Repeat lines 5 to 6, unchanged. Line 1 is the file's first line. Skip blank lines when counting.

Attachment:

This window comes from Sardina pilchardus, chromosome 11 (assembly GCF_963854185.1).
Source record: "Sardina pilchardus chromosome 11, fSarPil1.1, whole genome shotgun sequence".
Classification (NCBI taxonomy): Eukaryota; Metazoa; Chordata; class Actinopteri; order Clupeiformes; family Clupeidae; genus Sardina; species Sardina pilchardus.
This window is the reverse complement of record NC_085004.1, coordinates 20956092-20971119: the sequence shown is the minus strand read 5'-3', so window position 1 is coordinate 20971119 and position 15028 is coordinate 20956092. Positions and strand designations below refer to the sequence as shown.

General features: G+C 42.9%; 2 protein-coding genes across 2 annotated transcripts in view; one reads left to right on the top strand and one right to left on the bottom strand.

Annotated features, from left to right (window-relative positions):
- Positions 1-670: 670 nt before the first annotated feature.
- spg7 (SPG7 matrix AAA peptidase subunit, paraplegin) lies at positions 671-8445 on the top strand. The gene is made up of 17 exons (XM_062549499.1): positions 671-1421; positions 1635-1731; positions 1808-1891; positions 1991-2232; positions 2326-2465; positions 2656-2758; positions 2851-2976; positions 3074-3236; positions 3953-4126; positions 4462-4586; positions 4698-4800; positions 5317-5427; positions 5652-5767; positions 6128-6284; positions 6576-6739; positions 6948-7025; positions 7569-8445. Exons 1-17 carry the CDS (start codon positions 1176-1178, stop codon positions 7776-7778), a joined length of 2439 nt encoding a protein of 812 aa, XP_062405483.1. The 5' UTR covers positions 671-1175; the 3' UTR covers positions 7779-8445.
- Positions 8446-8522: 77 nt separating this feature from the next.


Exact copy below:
General features: G+C 42.9%; 2 protein-coding genes across 2 annotated transcripts in view; one reads left to right on the top strand and one right to left on the bottom strand.

Annotated features, from left to right (window-relative positions):